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Science on Screen

You know, I’m pretty happy with the present state of science on the small screen. This week, we had the opportunity to choose between three excellent shows with real scientists explaining fundamental principles to a wide audience. These shows are:

Cosmos with Neil Tyson

Your Inner Fish with Neil Shubin

Wonders of Life with Brian Cox

 

ImageOf the three, I think Brian Cox is probably the best spokesperson for science – meaning he has a very casual and unassuming presence and speaks in a slow, measured pace that draws the listener in, eager to hear what’s coming. The camerawork in the Wonders of Life series is also good. It’s more artsy than you would expect from a science show, often putting the Sun behind Dr. Cox’ head to create moments of strong flares that’s muted post-production (I suspect). This technique works wonders when properly utilized. It creates drama and a bit of mystique because it flies in the face of one cardinal rule of photography. In many ways it reminds me of the cooking show Nigella Bites. Besides its production value, the science is solid, well presented and clearly explained. Here Dr. Cox explains the apparent retrograde motion of the planets (wanderers).

 

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Cosmos works well because it is a reprise of a previously well-received series by the much-beloved Carl Sagan. How could it miss? So much is done well. I especially like the simple animations that bring history alive for us. People are hardwired for storytelling, so I firmly believe that science is learned best when it is part of a well-crafted story – and the stories told in Cosmos are right on. And one last word: wow. This is on Fox! Frankly, I’m amazed. Maybe Neil can teach O’Reilly why the tide goes in and out.

 

ImageYour Inner Fish was initially a book that I use every semester I teach General Biology. As a book it functions well, the story is clear and filled with examples – although we do get lost in the details from time to time. Overall, I like it and think it’s a great introduction to scientific thinking. As a series, the same story is told, but with a greater clarity and excellent use of digital effects to complement the story without getting in the way.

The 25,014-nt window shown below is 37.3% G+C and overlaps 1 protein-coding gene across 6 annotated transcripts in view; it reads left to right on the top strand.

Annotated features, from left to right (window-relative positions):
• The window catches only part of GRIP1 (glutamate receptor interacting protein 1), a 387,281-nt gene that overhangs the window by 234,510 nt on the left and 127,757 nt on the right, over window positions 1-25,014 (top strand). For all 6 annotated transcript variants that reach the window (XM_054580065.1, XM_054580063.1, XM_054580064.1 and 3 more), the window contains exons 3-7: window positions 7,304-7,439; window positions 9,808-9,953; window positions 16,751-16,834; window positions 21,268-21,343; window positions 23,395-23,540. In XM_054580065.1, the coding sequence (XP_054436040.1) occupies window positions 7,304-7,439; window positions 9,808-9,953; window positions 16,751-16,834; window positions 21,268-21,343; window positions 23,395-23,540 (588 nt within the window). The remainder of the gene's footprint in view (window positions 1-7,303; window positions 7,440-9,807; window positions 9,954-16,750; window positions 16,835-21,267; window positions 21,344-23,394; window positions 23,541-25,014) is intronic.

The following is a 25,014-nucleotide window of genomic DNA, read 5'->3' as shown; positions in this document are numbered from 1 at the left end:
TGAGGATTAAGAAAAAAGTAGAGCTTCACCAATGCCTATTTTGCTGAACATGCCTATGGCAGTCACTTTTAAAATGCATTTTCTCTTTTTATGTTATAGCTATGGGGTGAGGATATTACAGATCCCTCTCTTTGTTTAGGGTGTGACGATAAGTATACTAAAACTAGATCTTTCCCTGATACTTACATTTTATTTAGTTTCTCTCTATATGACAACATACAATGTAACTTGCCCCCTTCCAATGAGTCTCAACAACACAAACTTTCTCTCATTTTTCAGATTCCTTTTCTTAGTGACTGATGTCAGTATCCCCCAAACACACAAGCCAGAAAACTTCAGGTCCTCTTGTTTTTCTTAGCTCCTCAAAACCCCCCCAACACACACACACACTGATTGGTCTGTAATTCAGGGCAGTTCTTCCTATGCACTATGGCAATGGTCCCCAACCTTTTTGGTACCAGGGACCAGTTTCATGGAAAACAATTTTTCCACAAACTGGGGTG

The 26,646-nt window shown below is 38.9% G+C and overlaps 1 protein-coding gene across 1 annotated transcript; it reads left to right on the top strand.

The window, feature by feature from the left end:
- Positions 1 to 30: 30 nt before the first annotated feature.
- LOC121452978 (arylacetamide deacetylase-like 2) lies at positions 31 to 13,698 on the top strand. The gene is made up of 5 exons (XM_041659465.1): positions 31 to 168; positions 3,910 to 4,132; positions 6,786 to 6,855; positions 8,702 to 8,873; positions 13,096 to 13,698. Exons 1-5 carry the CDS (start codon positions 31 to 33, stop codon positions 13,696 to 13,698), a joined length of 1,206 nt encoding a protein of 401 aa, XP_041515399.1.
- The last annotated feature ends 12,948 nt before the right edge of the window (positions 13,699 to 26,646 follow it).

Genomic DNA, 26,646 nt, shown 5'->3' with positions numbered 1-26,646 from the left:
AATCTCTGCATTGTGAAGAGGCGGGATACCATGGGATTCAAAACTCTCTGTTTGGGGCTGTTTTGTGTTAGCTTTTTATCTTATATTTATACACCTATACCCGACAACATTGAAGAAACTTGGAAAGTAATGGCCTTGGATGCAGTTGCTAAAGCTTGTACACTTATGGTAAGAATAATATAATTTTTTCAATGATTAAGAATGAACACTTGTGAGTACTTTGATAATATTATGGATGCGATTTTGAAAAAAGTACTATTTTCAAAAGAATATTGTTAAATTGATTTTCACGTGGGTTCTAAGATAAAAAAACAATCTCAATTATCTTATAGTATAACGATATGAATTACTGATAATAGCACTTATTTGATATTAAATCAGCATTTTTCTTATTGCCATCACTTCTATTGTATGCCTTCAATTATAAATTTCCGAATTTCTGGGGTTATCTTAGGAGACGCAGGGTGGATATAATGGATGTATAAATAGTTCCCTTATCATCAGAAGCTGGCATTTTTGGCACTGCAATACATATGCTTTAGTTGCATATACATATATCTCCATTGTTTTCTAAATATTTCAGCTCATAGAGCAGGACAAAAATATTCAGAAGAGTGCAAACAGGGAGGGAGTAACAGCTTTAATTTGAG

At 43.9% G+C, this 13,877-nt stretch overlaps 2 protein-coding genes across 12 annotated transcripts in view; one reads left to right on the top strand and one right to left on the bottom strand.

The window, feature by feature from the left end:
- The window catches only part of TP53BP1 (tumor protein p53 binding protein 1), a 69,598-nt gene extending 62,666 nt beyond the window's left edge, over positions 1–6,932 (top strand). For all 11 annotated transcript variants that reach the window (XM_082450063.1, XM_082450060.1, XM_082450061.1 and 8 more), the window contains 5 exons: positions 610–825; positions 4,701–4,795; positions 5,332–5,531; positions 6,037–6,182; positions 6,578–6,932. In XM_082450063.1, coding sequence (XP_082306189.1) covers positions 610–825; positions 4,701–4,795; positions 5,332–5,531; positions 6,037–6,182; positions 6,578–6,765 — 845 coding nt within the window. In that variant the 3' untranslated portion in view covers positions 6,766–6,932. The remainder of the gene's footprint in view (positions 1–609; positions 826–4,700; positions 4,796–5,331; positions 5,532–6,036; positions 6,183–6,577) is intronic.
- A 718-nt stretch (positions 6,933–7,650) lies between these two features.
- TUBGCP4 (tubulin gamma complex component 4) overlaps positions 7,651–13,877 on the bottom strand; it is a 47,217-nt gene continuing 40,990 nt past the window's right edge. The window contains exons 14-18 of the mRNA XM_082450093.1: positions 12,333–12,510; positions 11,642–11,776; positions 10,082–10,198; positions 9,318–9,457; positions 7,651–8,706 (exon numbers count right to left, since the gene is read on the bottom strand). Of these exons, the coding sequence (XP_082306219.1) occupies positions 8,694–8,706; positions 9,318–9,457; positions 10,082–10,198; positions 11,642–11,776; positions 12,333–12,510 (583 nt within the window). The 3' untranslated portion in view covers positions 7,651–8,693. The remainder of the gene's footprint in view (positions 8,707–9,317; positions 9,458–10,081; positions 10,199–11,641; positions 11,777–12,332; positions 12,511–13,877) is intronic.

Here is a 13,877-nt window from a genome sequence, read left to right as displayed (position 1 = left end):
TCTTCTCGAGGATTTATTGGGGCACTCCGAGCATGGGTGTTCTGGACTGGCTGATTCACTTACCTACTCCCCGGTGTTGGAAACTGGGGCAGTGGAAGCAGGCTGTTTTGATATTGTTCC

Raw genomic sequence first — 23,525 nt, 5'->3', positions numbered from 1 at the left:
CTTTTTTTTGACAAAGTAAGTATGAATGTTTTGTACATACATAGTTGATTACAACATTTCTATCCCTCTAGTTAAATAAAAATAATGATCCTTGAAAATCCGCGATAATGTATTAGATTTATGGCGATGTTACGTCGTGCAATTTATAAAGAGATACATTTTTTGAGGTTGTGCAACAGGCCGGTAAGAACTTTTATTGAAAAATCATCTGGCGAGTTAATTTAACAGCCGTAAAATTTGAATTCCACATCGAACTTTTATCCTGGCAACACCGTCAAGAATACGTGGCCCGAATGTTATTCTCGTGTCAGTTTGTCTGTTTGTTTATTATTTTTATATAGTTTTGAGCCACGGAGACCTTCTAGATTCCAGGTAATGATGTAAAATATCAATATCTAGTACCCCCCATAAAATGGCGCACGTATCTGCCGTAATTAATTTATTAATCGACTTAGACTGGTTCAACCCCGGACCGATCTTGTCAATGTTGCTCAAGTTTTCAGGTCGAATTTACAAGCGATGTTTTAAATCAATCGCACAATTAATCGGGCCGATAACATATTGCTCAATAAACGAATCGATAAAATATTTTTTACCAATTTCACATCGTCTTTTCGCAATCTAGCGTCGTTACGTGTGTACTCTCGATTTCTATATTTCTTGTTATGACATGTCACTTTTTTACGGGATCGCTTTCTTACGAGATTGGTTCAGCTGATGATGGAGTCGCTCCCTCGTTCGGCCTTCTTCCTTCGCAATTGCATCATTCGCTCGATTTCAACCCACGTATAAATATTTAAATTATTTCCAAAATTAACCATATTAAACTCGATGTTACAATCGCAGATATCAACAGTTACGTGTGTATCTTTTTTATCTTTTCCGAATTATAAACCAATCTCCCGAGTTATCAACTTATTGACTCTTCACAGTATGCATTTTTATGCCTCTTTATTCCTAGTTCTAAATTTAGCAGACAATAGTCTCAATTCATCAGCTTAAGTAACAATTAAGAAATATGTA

All three are excellent – and more than anything, I just enjoy knowing that popular television, reaching a wide audience, is seeing a surplus of high quality, entertaining, educational material that is not soft on science.

 
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Posted by on April 23, 2014 in Uncategorized

 

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Your Inner Fish on PBS

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Tiktaalik

The HHMI’s Tangled Bank Studios will be airing a three part PBS documentary based on Your Inner Fish by Neil Shubin. The documentary, like the book of the same name, asserts that, “It took more than 350 million years for the human body to take shape.” And asks, “How did it become the complicated, quirky, and amazing machine it is today?” Broadcast is scheduled for Spring of 2014.

Perhaps this will be the last semester that we read the book in my General Biology class in favor of watching the film version and adding a new read to accompany the class. There are a lot of books I would like to go with, but here’s the opportunity for you to send your suggestions.

paleomaps

The Earth during the Devonian

While you’re at it, I am also starting to teach an Ecology / Genetics class next semester (offered for the first time at our campus) and would be interested to have your suggestions for a book to read with that class as well. So, please send your ideas for a fun reads (I would love to read The Selfish Gene, but have nixed it for failing in the ‘fun’ department) that you think students of General Biology and Ecology / Genetics should read.

 
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Posted by on September 2, 2013 in Uncategorized

 

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